Primeval Galaxies Banged Together Creates Supermassive Black Hole
Huge black holes in the beginning of the universe were formed by taking an unusual route. The colossal gas clouds in some of the first galaxies of the universe warped in their own gravity to create massive black holes, says the theoretical astrophysicist Lucio Mayer from the University of Zurich at the Texas Symposium on Relativistic Astrophysics on 15th December. This hypothesized process explains the shortcut that they may have taken to gain its supermassive status, since the black holes are thought to have grown gradually by unifying with each other and swallowing the matter. It also elaborates how this mechanism does not depend on stars to produce black holes in the first place, as per 28th Texas Symposium.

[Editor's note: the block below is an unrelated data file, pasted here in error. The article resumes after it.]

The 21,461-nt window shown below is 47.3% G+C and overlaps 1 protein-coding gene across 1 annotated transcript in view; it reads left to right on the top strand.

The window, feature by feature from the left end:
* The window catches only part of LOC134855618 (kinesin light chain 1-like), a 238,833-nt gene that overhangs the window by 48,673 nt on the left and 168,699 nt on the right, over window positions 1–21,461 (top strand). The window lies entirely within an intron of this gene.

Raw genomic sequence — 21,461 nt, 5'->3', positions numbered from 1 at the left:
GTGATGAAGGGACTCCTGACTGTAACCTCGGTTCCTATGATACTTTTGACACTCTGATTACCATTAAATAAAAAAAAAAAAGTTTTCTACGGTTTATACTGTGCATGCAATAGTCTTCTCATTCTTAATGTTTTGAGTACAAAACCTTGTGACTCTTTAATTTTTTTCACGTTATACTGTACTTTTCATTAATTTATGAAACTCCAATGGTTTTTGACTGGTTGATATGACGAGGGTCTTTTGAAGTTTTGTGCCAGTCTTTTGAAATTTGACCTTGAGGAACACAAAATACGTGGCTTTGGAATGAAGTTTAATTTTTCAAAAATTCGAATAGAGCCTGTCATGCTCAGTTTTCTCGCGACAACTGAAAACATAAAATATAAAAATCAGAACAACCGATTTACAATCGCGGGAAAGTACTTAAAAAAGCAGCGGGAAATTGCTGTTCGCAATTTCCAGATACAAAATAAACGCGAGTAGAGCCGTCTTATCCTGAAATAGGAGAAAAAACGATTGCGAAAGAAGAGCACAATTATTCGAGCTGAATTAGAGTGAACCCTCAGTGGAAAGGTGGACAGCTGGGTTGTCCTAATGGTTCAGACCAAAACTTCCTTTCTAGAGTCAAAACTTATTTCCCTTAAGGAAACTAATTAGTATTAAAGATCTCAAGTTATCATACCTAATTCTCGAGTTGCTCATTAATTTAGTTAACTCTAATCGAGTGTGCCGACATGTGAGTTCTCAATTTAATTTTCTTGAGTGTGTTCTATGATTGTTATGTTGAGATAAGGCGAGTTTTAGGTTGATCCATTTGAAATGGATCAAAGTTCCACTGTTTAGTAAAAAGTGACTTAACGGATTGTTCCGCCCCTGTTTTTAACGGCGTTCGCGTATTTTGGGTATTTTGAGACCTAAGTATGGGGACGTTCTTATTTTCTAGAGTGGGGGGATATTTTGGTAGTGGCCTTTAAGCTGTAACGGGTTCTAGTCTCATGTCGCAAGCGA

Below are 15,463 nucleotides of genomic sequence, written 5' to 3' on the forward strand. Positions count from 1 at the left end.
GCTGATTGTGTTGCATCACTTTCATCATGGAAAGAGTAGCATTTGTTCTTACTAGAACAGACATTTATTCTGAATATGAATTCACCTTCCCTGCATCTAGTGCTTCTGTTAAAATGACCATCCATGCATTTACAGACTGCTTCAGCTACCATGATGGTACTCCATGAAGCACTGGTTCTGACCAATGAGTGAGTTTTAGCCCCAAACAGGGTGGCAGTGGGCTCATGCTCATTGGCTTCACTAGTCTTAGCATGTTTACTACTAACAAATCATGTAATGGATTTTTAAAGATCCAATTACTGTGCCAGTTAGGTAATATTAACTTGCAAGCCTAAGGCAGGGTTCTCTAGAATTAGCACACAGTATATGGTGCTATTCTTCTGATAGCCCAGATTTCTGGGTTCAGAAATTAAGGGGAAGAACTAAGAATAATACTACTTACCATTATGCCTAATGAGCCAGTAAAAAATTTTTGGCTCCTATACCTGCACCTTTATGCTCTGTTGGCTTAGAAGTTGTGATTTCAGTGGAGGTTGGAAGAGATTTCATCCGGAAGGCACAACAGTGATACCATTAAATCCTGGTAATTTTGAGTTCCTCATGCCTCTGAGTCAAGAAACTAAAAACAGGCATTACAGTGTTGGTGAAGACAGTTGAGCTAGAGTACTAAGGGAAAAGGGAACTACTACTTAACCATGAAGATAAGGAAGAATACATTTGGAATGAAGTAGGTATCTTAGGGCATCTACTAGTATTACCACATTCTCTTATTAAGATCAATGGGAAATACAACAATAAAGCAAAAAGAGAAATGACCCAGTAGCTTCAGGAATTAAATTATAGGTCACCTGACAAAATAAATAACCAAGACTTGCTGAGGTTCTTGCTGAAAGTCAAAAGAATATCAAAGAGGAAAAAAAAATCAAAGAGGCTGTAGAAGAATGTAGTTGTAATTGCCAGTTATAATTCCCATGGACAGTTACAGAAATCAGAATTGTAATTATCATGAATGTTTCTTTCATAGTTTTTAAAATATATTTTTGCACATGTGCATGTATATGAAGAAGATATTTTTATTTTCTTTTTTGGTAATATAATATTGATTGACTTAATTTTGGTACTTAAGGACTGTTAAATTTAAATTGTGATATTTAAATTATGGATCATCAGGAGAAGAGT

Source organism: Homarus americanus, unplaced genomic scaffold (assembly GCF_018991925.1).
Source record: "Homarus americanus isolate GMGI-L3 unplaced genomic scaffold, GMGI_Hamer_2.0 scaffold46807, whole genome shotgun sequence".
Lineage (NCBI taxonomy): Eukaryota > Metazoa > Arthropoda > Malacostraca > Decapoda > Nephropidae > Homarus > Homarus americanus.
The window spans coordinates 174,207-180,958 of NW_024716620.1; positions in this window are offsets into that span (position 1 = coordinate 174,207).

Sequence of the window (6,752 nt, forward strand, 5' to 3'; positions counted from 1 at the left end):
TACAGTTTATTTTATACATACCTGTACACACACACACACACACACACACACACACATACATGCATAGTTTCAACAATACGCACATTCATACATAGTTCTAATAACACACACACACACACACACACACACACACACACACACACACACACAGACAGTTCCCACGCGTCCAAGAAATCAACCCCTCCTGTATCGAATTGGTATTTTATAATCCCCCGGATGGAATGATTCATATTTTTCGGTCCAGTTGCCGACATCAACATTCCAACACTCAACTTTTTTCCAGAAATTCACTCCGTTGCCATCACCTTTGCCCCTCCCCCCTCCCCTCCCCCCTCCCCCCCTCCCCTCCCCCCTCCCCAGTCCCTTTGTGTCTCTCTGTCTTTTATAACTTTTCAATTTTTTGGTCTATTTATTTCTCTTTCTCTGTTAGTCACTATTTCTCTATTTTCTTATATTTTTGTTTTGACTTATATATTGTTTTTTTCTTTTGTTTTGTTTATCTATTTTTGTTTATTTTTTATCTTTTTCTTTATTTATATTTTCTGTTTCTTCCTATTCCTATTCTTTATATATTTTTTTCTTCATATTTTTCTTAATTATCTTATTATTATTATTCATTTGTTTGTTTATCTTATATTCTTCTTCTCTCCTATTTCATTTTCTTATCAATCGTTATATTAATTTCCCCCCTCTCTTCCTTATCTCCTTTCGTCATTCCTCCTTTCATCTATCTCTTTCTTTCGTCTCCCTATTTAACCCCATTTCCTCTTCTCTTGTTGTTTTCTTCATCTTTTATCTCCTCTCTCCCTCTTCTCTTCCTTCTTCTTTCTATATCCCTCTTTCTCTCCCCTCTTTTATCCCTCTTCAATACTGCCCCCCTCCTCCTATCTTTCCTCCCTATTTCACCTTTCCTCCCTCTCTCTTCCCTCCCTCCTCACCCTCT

However plausible does Mayer's proposal seems, it still needs acceptance from other astrophysicists to be considered viable. But if the theory is confirmed, it will explain a lot about why the astronomers keep finding the huge black holes even when when the universe was formed less than 1 billion years ago. This mystery of supermassive status come downs to timing. The first stars, some of them bigger than the mass of sun by at least 100 times, were formed a millions after the big bang happened. When the large stars exploded, they left behind black holes that had approximately the same mass. However, as per the telescopic observations made recently, about 500 million years which is not a very long time in cosmos, revealed that the weight of some black holes was as much as 10 billion solar masses, reports Nature. Regardless of how frequently the black holes fed on mass and combined with each other, they would never be able to grow by a factor of 100 million so soon, as reported by Science News.